Re: What micros do you actually like to work with?

Mike Silva wrote:
Or, to put it another way, which micros cause you the least grief? And
what about those makes them favorites?

I ask because I'm always interested in trying new families, especially
ones that come well recommended.

I really like ARM chips. Their architecture is fairly clean and simple
to understand. One thing I really like about them is the fact that they
have conditional instruction execution. It can make assembly code
easier to read and the compiler writers job a bit easier. These would
be my 32-bit MCU of choice. I also like the 68K architecture which IMHO
was one of the best CISC archs.

For 16-bit/8-bit arena, I am not too sure. I have played with the PIC,
8051 and the MSP430. It is very difficult to decide. Another big player
is the AVR, which I personally have not played with. The PIC was
alright to program simple applications in assembly and the like (low
current too, I was measuring it at ~1 or 2mA full speed 4Mhz 16F628 @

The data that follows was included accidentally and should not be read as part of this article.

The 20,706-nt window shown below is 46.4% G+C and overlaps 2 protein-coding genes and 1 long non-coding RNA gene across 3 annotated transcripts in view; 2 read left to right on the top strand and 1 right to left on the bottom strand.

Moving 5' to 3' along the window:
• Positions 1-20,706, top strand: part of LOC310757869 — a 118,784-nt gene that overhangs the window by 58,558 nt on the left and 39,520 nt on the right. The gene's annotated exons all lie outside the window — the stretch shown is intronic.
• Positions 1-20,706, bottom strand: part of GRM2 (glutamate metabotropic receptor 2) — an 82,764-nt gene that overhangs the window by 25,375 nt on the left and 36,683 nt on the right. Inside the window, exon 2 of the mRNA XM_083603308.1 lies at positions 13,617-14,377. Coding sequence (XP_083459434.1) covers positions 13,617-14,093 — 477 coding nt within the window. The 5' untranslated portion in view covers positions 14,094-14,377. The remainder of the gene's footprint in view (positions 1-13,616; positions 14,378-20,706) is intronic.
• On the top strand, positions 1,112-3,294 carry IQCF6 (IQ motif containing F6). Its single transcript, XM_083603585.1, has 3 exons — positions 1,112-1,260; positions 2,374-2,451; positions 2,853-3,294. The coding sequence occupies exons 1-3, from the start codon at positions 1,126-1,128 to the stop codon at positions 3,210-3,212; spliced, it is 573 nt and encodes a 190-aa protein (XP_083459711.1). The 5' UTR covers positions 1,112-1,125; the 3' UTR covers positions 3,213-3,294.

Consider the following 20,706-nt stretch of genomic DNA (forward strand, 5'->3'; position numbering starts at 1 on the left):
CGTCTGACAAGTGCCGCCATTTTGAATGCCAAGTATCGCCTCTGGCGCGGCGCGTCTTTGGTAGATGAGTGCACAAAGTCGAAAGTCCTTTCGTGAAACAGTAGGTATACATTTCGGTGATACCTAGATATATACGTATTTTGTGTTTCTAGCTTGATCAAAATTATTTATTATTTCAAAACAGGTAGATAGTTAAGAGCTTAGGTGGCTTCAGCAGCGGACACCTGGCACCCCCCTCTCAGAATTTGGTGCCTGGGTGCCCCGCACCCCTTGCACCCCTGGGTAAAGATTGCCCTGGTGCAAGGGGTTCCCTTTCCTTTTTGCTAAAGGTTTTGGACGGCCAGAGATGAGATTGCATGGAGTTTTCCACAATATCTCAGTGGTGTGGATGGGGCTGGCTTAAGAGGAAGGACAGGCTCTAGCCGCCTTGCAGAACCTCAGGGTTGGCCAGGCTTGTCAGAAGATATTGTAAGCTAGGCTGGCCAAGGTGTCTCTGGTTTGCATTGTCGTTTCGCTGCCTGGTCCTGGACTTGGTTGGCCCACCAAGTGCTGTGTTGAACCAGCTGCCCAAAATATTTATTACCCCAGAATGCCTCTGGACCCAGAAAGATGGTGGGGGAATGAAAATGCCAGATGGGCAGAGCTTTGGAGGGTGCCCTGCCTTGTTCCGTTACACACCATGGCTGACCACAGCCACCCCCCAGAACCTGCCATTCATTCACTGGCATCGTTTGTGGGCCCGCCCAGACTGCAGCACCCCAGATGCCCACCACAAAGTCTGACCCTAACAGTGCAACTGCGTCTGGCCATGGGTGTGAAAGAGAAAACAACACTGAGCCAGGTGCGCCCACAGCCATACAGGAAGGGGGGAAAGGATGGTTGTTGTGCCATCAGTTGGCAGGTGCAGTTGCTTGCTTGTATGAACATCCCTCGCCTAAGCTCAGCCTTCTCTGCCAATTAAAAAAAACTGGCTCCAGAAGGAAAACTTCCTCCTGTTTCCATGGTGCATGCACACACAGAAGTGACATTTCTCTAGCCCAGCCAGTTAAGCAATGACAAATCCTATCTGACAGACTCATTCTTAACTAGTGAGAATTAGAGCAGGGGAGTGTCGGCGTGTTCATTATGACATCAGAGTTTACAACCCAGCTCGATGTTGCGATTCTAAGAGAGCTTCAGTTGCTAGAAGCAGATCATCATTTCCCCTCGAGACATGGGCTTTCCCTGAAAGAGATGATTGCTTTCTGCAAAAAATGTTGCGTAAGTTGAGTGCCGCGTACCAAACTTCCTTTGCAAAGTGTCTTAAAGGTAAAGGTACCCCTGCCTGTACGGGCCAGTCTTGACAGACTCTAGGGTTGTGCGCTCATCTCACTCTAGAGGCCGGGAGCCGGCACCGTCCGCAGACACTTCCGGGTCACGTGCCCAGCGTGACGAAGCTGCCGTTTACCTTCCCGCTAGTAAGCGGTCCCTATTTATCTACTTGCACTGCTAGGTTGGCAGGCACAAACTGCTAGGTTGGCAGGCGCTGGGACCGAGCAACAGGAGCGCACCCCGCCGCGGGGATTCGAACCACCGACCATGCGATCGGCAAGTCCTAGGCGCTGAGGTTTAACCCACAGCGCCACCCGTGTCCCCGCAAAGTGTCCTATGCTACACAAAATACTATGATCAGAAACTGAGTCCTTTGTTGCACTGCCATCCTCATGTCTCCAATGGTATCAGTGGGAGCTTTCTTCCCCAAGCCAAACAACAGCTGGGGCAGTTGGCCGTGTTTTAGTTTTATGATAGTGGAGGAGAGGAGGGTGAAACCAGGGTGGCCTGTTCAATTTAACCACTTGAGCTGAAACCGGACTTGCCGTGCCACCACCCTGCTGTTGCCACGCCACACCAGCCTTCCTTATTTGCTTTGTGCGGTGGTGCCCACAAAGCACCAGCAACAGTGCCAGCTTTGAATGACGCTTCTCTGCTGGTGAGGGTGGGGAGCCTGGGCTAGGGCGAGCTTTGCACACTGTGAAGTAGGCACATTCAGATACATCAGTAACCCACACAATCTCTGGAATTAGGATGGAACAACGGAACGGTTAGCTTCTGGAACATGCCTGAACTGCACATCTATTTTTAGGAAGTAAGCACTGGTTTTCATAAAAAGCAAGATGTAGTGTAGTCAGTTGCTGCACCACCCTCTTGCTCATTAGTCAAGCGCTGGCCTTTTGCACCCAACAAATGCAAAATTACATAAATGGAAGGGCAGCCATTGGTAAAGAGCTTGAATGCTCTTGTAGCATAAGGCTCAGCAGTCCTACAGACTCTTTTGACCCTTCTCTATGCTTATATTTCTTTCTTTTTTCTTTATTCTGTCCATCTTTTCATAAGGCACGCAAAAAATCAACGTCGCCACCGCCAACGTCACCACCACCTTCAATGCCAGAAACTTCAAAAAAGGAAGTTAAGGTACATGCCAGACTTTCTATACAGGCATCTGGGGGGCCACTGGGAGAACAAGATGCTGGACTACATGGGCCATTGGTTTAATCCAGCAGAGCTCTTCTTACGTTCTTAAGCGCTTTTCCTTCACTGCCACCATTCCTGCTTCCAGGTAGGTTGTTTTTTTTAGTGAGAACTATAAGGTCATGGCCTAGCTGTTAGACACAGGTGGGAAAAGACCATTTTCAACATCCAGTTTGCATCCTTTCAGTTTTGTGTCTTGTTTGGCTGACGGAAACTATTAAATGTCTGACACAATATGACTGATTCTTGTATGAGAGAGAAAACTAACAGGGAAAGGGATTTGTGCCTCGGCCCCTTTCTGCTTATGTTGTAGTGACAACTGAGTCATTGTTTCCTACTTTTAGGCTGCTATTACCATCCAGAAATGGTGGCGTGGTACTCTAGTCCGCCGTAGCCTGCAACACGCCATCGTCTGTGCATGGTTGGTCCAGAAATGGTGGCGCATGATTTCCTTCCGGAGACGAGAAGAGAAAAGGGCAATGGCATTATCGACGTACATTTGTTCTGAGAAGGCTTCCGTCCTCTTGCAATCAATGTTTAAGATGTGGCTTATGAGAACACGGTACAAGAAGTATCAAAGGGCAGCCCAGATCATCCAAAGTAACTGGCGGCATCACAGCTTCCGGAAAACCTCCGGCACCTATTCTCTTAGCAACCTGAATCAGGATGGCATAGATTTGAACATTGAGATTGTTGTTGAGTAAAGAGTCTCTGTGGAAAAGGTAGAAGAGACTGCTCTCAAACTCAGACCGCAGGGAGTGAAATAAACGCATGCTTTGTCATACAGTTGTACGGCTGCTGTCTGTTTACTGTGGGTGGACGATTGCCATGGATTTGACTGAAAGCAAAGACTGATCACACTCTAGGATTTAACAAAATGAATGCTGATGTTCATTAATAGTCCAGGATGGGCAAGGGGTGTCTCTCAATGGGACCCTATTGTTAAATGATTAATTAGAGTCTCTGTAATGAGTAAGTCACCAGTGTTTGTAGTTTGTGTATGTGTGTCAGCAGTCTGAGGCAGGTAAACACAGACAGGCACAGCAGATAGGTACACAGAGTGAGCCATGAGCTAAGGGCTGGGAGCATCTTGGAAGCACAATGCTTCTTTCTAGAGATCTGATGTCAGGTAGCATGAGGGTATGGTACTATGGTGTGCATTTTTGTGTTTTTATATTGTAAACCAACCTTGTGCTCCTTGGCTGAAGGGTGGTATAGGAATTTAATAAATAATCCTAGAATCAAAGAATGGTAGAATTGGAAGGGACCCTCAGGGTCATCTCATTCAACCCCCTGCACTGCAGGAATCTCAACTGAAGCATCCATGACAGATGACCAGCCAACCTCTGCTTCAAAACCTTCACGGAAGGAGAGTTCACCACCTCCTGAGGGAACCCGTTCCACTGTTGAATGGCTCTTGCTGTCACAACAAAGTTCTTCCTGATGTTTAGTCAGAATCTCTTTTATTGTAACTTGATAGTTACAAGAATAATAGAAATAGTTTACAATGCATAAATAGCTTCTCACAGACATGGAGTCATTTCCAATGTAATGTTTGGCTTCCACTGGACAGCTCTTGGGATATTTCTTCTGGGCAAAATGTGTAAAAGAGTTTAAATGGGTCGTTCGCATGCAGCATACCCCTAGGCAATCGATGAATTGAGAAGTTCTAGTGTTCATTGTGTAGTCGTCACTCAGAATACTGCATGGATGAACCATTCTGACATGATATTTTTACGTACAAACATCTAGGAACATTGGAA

5V). But I wanted to try my hand at HLL programming on an MCU. Now, I
had a firm enough knowledge of the underlying mechanics and the ways C
compilers typically implement certain constructs to know that it would
not map on to the architecture to well and would make the sometimes
necessary task of assembly level debugging a real pain. The 8051 fared
better w.r.t C code, but the chip needs quite a bit of power and
external support components and needs a large crystal for decent
performance (of course, you can get single cycle cores).

The MSP430 on the other hand has a GNU compiler collection compiler
readily available. An added plus is that writing startup code is
unnecessary. Just write your C code and you are ready to go. It also
makes for easy and readable assembly code (quite simple to understand).
I haven't really done anything practical with the MSP430 yet, so I
can't give you an idea of how the chip worked for me. Also the MSP430
and the ARM have JTAG debug support, for which you only need very low
cost debug hardware (a 'WIGGLER' in the ARM case). The 8051 and the PIC
on the other hand, will need the use of simulators (or external ICE's).

Other mentions: MAXQ, Freescale's HC(S)08/12 (Freescale makes reputable
chips as well)